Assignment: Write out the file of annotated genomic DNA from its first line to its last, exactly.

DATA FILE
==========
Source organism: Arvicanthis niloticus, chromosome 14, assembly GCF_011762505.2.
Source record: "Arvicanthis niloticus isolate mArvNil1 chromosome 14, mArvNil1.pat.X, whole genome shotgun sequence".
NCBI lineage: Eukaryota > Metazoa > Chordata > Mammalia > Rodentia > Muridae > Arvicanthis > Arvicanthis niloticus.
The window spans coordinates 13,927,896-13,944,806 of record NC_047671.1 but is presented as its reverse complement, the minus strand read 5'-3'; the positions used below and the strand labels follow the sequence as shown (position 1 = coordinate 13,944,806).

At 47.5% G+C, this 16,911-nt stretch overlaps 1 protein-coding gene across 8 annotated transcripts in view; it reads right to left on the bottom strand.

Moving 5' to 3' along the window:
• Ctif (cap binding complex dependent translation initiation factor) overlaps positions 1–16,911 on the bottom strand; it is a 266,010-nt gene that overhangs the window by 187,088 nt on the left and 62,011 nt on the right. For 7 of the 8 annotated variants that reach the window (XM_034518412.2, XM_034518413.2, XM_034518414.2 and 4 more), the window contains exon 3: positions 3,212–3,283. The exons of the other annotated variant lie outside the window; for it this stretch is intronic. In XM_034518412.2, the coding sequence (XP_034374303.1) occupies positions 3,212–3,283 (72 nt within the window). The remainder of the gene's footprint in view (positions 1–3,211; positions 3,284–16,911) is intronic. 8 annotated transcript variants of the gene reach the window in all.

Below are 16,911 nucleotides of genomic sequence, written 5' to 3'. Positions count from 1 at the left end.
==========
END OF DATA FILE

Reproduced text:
Source organism: Arvicanthis niloticus, chromosome 14, assembly GCF_011762505.2.
Source record: "Arvicanthis niloticus isolate mArvNil1 chromosome 14, mArvNil1.pat.X, whole genome shotgun sequence".
NCBI lineage: Eukaryota > Metazoa > Chordata > Mammalia > Rodentia > Muridae > Arvicanthis > Arvicanthis niloticus.
The window spans coordinates 13,927,896-13,944,806 of record NC_047671.1 but is presented as its reverse complement, the minus strand read 5'-3'; the positions used below and the strand labels follow the sequence as shown (position 1 = coordinate 13,944,806).

At 47.5% G+C, this 16,911-nt stretch overlaps 1 protein-coding gene across 8 annotated transcripts in view; it reads right to left on the bottom strand.

Moving 5' to 3' along the window:
• Ctif (cap binding complex dependent translation initiation factor) overlaps positions 1–16,911 on the bottom strand; it is a 266,010-nt gene that overhangs the window by 187,088 nt on the left and 62,011 nt on the right. For 7 of the 8 annotated variants that reach the window (XM_034518412.2, XM_034518413.2, XM_034518414.2 and 4 more), the window contains exon 3: positions 3,212–3,283. The exons of the other annotated variant lie outside the window; for it this stretch is intronic. In XM_034518412.2, the coding sequence (XP_034374303.1) occupies positions 3,212–3,283 (72 nt within the window). The remainder of the gene's footprint in view (positions 1–3,211; positions 3,284–16,911) is intronic. 8 annotated transcript variants of the gene reach the window in all.

Below are 16,911 nucleotides of genomic sequence, written 5' to 3'. Positions count from 1 at the left end.